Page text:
TENNESSEE — Tennessee Governor Bill Lee signed a bill on Friday to end COVID mask requirements in schools and businesses.
The law takes power away from local health departments and schools, banning them from making their own decisions about mask-wearing.
But it’s not that simple. Steve Mulroy, a law professor at the University of Memphis, said it may still be possible for school districts to require them.
Mulory said a federal court order, which blocks the governor from allowing parents to opt their children out of the current mask mandate in Shelby County, remains in place
“The federal court order stands, and the fact that the state legislature has passed a bill doesn’t change that,” he said.
Shelby County families filed a lawsuit back in August claiming Governor Lee’s mask opt-out order was a violation of disability law and was putting students at risk. That led to the passing of the federal court order.
Mulroy expects Governor Lee’s new bill to face similar challenges.
“It might be necessary to get a new court order, or even file a new lawsuit but it’s still going to be an ADA issue and that’s federal law which trumps anything the state of Tennessee can do,” he said.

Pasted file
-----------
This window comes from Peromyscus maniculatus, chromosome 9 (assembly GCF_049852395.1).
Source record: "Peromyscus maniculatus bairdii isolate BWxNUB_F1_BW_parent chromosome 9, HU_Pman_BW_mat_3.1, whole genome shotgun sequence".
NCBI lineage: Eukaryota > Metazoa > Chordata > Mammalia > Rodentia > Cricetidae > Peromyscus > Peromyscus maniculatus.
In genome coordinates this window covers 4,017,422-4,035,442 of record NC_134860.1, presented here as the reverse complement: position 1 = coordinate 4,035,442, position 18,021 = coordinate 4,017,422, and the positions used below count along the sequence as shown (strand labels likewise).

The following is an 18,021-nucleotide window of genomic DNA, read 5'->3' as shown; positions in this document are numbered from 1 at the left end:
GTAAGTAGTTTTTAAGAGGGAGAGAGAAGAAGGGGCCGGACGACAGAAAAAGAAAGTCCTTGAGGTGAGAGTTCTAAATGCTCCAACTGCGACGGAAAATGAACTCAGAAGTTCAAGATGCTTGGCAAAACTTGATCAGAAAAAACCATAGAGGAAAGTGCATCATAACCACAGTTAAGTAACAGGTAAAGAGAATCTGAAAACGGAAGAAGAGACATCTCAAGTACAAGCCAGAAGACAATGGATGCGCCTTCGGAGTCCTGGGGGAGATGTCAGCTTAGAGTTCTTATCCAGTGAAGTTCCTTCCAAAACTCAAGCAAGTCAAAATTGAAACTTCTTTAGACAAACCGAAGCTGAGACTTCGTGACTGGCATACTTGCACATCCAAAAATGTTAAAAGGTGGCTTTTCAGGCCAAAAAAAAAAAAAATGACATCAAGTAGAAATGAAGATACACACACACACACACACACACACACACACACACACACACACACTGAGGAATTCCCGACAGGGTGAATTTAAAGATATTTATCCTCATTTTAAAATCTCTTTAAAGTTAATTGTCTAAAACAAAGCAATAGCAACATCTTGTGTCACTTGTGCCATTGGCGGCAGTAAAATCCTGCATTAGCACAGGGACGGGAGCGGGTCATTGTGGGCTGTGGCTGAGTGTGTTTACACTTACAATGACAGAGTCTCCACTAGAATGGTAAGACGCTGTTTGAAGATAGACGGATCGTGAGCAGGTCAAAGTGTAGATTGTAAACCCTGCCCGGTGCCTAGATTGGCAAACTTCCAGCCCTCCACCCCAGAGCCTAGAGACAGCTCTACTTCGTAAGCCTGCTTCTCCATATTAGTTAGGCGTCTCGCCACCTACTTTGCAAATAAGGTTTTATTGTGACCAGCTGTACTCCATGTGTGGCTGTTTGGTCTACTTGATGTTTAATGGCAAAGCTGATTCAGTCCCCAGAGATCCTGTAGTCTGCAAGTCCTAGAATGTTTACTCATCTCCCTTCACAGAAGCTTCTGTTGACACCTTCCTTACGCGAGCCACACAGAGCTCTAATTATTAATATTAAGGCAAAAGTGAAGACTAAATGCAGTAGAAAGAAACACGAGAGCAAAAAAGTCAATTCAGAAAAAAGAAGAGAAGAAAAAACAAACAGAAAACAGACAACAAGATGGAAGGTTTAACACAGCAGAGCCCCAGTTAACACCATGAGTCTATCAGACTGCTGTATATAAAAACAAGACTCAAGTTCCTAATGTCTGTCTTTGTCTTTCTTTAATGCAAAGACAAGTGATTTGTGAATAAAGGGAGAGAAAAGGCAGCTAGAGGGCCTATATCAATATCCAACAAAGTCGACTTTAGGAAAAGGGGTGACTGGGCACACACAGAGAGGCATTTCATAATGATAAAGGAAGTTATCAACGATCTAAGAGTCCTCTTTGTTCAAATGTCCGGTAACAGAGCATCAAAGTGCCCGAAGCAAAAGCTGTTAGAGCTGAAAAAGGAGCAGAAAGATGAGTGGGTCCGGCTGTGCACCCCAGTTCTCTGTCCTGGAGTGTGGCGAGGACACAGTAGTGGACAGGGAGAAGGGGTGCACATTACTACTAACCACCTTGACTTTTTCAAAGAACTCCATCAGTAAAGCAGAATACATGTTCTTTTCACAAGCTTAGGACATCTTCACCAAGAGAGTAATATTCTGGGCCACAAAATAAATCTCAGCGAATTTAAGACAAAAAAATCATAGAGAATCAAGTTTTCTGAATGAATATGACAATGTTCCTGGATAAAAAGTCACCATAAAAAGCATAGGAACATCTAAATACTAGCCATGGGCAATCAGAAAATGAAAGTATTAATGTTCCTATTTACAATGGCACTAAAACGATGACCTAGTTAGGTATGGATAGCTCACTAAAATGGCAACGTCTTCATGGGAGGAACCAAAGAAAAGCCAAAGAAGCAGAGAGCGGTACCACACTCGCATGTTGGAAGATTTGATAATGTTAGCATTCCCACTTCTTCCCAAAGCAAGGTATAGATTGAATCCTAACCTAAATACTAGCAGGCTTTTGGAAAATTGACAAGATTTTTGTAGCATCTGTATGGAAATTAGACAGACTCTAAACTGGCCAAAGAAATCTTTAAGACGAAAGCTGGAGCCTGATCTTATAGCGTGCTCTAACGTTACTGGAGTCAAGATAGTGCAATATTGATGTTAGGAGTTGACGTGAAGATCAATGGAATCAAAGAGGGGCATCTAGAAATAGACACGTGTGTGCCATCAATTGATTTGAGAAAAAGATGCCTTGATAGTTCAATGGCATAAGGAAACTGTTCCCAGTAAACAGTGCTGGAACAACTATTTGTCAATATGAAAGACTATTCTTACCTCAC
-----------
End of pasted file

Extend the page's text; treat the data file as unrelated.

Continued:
Six-year-old Cadence is a student at White Station Elementary School.
Right now, her school, along with all others in Shelby County, requires students and staff to wear masks.
“It’s important because germs are coming, and people are dying from it,” Cadence said.
Even if mask mandates at schools are lifted, Cadence’s grandfather Michael Pope said she’ll continue to wear one.
”Kids just like herself, they have a tendency to touch things,” he said. “They’re not aware of something happening to them. They are kids and we have to protect them.”
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